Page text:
This, however, does not capture the full story.
The global humanitarian response to the tsunami disaster was short lived. Many international agencies which participated in the Sri Lankan effort had moved on to the next site of disaster before they had actually completed the recovery and rehabilitation work. The departure of INGOs left Sri Lanka with partially-built tsunami houses, and a sense of aid dependency. There was also increased distrust between the Government of Sri Lanka and the LTTE over control and distribution of the limited tsunami aid. The coordinating mechanisms established by the state, called Post-Tsunami Operations and Managements Secretariat (PTOMS), to oversee the disbursement of donor funds, was unacceptable to the LTTE which charged the state with corruption. Access to aid disrupted social relations, as it escalated inter-personal, inter-household and inter-community tension – all signs and symptoms of how the ‘third wave of tsunami’ had more impact than the actual tsunami itself.
Unlike the response to the malaria disaster, which had contributed to the formation of the Sri Lankan welfare state, the international humanitarian response to the tsunami was fraught with mismanagement of funds, corruption and fostering dependency among disaster victims. The war-ravaged state lacked resources to efficiently respond to this massive disaster. Furthermore, controversial state policies declaring certain impacted areas as coastal buffer zones added to the difficulties of post-tsunami housing construction. The creation of the buffer zone was intended as a disaster-prevention strategy, so that any future tsunami would not cause additional death and destruction. But in a blatant instance of ‘disaster capitalism’, powerful investors with political connections illegally acquired some of the coastal buffer zone lands, vacated by tsunami victims, to build tourist resorts and beach fronts. Nandini Gunawardena and Mark Schuller, in their book Capitalizing on Catastrophe: Neoliberal Strategies in Disaster Reconstruction, explain how disasters open new opportunities to expand capitalism by transferring assets from small holders to outside entrepreneurs, reducing these small producers to wage earners.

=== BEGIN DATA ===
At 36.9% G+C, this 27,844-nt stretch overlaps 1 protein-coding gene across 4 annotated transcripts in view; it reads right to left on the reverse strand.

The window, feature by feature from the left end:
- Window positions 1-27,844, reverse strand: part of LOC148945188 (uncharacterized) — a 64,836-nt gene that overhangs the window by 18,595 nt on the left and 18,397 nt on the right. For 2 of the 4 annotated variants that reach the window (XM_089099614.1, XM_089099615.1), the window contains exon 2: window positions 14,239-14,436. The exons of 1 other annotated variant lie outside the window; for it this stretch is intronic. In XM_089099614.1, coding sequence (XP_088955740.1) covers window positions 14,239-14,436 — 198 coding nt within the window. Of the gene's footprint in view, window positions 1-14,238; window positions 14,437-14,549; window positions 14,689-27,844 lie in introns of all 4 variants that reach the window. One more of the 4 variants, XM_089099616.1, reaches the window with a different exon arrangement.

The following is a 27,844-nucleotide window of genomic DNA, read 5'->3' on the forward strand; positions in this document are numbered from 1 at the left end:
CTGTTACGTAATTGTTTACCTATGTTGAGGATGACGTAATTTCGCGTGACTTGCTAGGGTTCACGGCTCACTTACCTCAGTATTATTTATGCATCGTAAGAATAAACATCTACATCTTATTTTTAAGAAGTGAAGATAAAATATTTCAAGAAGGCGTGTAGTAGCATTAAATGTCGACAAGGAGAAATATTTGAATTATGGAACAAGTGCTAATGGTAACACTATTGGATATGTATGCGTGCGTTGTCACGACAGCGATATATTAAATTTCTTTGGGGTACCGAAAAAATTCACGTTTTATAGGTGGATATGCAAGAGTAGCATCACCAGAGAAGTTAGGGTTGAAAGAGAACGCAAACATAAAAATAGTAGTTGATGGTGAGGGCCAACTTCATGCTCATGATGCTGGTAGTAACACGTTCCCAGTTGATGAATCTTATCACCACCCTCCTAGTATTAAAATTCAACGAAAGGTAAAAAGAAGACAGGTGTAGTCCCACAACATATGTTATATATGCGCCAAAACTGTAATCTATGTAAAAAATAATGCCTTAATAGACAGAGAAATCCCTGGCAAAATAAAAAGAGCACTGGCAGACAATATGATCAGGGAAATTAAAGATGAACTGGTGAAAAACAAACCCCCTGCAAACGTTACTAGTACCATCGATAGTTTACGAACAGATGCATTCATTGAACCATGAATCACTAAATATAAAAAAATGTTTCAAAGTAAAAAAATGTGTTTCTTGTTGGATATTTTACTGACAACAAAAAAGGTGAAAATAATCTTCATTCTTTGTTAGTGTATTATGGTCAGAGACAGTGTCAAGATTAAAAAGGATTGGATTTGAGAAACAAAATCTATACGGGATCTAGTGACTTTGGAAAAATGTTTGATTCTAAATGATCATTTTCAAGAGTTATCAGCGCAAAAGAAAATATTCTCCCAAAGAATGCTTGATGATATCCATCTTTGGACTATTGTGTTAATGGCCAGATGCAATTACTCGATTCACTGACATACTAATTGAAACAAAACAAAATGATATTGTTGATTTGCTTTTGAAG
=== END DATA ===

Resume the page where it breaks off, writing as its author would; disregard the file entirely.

These three examples illustrate the historical continuity of disasters in general and the greater vulnerability of marginalised social groups. Women and children are more vulnerable in natural disasters as witnessed in the malaria epidemic and tsunami, while men face higher rates of death, injury and disability during war. Governance issues related to disaster management, with its unprecedented levels of global aid flows, is juxtaposed against the importance of community resilience and democratic mobilisation. The outcomes of the war and tsunami point to the increased globalisation of disaster. This highlights the need to carefully craft state policies and policies of international humanitarian agencies in ways that build on local institutions, preventing the transfer of assets from desperate victims to speculative predatory external investors.
The Sri Lankan welfare state has serious challenges ahead. And if it aims to facilitate current recovery efforts, and prevent and manage future disasters, it must ensure an equitable and socially just form of disaster preparedness – one that transcends the state’s majoritarian bias.
~ Kalinga Tudor Silva is Professor Emeritus of Sociology at the University of Peradeniya. His publications include Decolonization, Development and Disease: A Social History of Malaria in Sri Lanka.